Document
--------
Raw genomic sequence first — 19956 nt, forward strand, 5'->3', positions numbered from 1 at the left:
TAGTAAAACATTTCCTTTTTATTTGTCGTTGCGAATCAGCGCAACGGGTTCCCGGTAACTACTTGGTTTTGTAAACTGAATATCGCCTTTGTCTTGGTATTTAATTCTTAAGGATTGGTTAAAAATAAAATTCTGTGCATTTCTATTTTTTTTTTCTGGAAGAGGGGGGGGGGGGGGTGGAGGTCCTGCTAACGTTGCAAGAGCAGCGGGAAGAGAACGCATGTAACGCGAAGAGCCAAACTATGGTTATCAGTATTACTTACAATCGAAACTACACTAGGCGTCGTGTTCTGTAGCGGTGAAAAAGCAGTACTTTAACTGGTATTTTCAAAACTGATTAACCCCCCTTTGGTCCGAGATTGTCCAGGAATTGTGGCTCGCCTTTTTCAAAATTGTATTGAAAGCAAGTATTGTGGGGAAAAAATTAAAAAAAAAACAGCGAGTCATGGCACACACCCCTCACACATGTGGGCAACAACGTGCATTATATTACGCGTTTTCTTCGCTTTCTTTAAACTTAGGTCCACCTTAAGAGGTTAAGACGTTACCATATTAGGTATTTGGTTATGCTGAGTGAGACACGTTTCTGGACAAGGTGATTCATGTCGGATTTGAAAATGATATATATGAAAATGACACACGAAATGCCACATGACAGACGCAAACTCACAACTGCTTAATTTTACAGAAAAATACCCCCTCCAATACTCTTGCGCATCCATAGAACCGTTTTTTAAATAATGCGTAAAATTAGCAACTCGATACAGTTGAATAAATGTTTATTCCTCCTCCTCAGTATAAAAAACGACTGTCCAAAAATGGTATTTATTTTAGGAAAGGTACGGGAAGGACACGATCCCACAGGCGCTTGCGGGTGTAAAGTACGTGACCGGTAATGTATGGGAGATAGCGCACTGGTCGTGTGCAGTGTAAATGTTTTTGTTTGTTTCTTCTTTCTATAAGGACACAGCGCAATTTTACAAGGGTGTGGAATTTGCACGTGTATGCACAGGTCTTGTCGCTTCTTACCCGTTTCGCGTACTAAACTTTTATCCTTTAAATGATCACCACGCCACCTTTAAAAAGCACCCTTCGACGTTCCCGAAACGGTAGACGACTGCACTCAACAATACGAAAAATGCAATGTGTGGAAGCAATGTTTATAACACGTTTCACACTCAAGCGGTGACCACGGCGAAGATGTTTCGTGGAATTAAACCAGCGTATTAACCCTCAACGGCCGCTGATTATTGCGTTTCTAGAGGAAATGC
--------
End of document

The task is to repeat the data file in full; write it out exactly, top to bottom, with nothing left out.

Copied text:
Raw genomic sequence first — 19956 nt, forward strand, 5'->3', positions numbered from 1 at the left:
TAGTAAAACATTTCCTTTTTATTTGTCGTTGCGAATCAGCGCAACGGGTTCCCGGTAACTACTTGGTTTTGTAAACTGAATATCGCCTTTGTCTTGGTATTTAATTCTTAAGGATTGGTTAAAAATAAAATTCTGTGCATTTCTATTTTTTTTTTCTGGAAGAGGGGGGGGGGGGGGTGGAGGTCCTGCTAACGTTGCAAGAGCAGCGGGAAGAGAACGCATGTAACGCGAAGAGCCAAACTATGGTTATCAGTATTACTTACAATCGAAACTACACTAGGCGTCGTGTTCTGTAGCGGTGAAAAAGCAGTACTTTAACTGGTATTTTCAAAACTGATTAACCCCCCTTTGGTCCGAGATTGTCCAGGAATTGTGGCTCGCCTTTTTCAAAATTGTATTGAAAGCAAGTATTGTGGGGAAAAAATTAAAAAAAAAACAGCGAGTCATGGCACACACCCCTCACACATGTGGGCAACAACGTGCATTATATTACGCGTTTTCTTCGCTTTCTTTAAACTTAGGTCCACCTTAAGAGGTTAAGACGTTACCATATTAGGTATTTGGTTATGCTGAGTGAGACACGTTTCTGGACAAGGTGATTCATGTCGGATTTGAAAATGATATATATGAAAATGACACACGAAATGCCACATGACAGACGCAAACTCACAACTGCTTAATTTTACAGAAAAATACCCCCTCCAATACTCTTGCGCATCCATAGAACCGTTTTTTAAATAATGCGTAAAATTAGCAACTCGATACAGTTGAATAAATGTTTATTCCTCCTCCTCAGTATAAAAAACGACTGTCCAAAAATGGTATTTATTTTAGGAAAGGTACGGGAAGGACACGATCCCACAGGCGCTTGCGGGTGTAAAGTACGTGACCGGTAATGTATGGGAGATAGCGCACTGGTCGTGTGCAGTGTAAATGTTTTTGTTTGTTTCTTCTTTCTATAAGGACACAGCGCAATTTTACAAGGGTGTGGAATTTGCACGTGTATGCACAGGTCTTGTCGCTTCTTACCCGTTTCGCGTACTAAACTTTTATCCTTTAAATGATCACCACGCCACCTTTAAAAAGCACCCTTCGACGTTCCCGAAACGGTAGACGACTGCACTCAACAATACGAAAAATGCAATGTGTGGAAGCAATGTTTATAACACGTTTCACACTCAAGCGGTGACCACGGCGAAGATGTTTCGTGGAATTAAACCAGCGTATTAACCCTCAACGGCCGCTGATTATTGCGTTTCTAGAGGAAATGC